By Porter Anderson, Editor-in-Chief | @Porter_Anderson
‘So Much Programming,’ So Little TimeAs the 59th Bologna Children’s Book Fair opens this morning (March 21) for its first in-person stating since 2019, there’s both excitement and tension, of course.
The excitement lies in the fact that the world’s largest trade show focused on the book business for younger readers is back on its feet amid the still-ongoing coronavirus COVID-19 pandemic. A popular destination for professionals in the world publishing industry in any year, it’s a point of pride that the show is progressing beyond a digital evocation of itself—which Bologna was the first to do among the major trade shows.
The tension, of course, is in the fact that the virus is still a factor. All who enter the BolognaFiere complex without being vaccinated with one of Europe’s approved vaccines will be required to be tested on the grounds, masks are in place, and hand sanitization—despite the understanding that airborne transmission is the issue—continues to be emphasized.
Even as Rome prepares to lift the proof-of-vaccination regulation for public places on May 1—the country’s main easing of spread-mitigation efforts announced to date—public health authorities are pointing out that Italian COVID case numbers are on the rise again, albeit with hospitalization and deaths remaining comparatively low. On Saturday (March 19), the nation reported 75,768 new cases, above the seven-day rolling average figure of 68,143 per day.
So taking care is critical, even as the sounds of joyful physical reunions with fond colleagues prevail.
Asked on Sunday (March 20) what had been the most difficult feature of standing up so complex a show as Bologna for the first time in three years on its feet, the show’s director, Elena Pasoli, doesn’t hesitate. “The speed.”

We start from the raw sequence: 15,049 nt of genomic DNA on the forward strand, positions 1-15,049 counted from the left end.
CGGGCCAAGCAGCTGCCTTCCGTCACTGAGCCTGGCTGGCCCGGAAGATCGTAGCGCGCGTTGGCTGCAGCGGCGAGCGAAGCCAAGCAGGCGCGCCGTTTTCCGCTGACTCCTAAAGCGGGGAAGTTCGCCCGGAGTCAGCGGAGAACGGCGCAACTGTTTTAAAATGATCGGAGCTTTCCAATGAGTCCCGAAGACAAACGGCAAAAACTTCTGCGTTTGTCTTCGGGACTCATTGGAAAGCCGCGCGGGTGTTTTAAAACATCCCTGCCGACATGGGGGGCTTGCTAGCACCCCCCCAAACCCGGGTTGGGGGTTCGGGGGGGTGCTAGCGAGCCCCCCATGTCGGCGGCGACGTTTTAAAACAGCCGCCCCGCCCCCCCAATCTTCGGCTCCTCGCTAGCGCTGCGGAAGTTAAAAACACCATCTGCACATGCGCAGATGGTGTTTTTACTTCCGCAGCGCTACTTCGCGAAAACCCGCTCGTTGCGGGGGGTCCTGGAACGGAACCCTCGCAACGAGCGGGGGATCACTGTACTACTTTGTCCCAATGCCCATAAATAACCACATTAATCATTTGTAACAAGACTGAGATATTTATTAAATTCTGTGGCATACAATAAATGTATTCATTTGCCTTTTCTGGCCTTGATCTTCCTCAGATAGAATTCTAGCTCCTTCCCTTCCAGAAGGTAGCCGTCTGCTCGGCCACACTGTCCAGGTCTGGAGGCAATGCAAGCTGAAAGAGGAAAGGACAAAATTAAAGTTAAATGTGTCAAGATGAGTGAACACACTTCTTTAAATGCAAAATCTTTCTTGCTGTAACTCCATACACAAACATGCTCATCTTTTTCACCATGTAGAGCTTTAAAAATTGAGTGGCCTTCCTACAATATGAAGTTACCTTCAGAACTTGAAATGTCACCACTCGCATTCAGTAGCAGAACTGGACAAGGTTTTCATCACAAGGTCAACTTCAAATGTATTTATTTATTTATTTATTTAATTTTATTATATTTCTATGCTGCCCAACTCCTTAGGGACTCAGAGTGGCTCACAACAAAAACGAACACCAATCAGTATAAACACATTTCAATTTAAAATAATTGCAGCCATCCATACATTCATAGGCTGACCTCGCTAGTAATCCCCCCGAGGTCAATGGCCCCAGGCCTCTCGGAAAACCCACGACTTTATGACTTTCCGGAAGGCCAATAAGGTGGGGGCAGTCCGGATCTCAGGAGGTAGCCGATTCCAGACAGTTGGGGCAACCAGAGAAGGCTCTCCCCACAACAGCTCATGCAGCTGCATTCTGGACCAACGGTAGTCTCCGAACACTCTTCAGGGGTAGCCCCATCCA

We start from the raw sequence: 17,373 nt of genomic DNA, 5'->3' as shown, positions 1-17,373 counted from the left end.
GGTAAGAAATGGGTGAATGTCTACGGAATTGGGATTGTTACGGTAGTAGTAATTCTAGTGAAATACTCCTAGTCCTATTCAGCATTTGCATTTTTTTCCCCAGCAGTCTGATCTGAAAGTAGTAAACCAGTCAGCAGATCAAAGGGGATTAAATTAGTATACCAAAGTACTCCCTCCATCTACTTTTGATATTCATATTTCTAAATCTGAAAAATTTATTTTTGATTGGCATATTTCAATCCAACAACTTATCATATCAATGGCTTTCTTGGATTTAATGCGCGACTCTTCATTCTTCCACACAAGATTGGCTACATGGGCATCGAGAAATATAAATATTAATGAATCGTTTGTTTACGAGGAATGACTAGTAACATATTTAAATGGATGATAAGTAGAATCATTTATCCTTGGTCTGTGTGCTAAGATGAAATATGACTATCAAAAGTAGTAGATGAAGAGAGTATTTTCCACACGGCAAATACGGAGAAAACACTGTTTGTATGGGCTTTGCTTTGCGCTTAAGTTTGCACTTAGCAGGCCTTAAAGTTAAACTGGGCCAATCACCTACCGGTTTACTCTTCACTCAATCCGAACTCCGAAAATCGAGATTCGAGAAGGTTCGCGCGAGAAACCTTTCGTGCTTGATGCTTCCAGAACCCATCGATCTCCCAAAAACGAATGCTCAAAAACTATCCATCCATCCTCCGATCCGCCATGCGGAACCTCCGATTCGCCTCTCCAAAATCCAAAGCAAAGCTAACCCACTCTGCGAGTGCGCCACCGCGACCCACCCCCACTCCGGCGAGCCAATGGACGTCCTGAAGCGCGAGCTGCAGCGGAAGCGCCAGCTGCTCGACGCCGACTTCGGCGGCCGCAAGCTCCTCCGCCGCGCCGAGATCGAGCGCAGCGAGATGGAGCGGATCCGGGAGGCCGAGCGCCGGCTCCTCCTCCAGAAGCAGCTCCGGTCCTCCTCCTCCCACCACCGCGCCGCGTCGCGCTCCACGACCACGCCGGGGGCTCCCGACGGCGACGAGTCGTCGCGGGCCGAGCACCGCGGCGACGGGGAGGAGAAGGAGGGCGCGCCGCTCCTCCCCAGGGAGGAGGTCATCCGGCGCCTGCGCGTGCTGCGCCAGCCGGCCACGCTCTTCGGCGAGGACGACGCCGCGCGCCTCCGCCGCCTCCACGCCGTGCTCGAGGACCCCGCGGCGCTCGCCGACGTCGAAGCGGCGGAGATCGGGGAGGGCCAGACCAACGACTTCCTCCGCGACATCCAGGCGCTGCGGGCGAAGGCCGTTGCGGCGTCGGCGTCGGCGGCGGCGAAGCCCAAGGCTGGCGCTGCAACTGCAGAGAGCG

It wasn’t until January 15 that Pasoli and her team were given the definitive green light to produce a physical Bologna, barely two months before today’s opening. For those who don’t work in organizing these enormous trade shows, that’s an almost unthinkably short amount of time to be in active production.
“But of course,” Pasoli says, “we already had so much programming,” because the company had been working toward what might have been required to be staged as another digital event.
For her part, Jacks Thomas, the former London Book Fair director who now is guest director for the first in-person iteration of the new Bologna Book Plus program, points to the need for that element of the show not just as the core of BolognaFiere’s offerings but also “for the person who only will go to one trade show this year.”
What she’s getting at is the fact that the children’s sector in world publishing, while one of the most lucrative and dependable parts of the business in most years, is also in some ways so focused on its own sphere that its professional ranks may not be at the leading generalized shows such as Frankfurter Buchmesse and London Book Fair.
The attempt of the Book Plus program, then, is to bring the broader issues, trends, and discussions of the wider international publishing community to the children’s books sector. The Book Plus program has its own stage in Hall 29 and a schedule busy enough to offer something at almost any moment a trade visitor finds that she or he has a minute between meetings.
An ‘Extraordinary Prize’ for Illustrator Beatrice Alemagna
Flexing its unrivaled emphasis on illustrators and illustration as a hallmark of the show, Bologna today will hand an “extraordinary award”—so designated to mark the return to physical production—to Beatrice Alemagna, the illustrator of Vi går till parken (We Are Going to the Park) with author Sara Stridsberg.
The Swedish Institute in Paris plans a retrospective of Alemagna and Stridsberg’s work, which runs to more than 40 books published in at least 25 countries and territories. That show runs October 15 to January 9, curated by Wanås Konst.
As it turns out, Alemagna is a native of Bologna. And the trade show has picked up on the new title, a child’s request to go to the park, as an analog for the book fair’s return to physical performance this year.
A multiple winner of Bologna Children’s Book Fair’s awards, she’ll tonight in the prize presentation ceremony receive her special recognition.
This is Publishing Perspectives’ 54th awards report published in the 56 days since our 2022 operations began on January 3.
More from us on the coronavirus COVID-19 pandemic and its impact on international book publishing is here.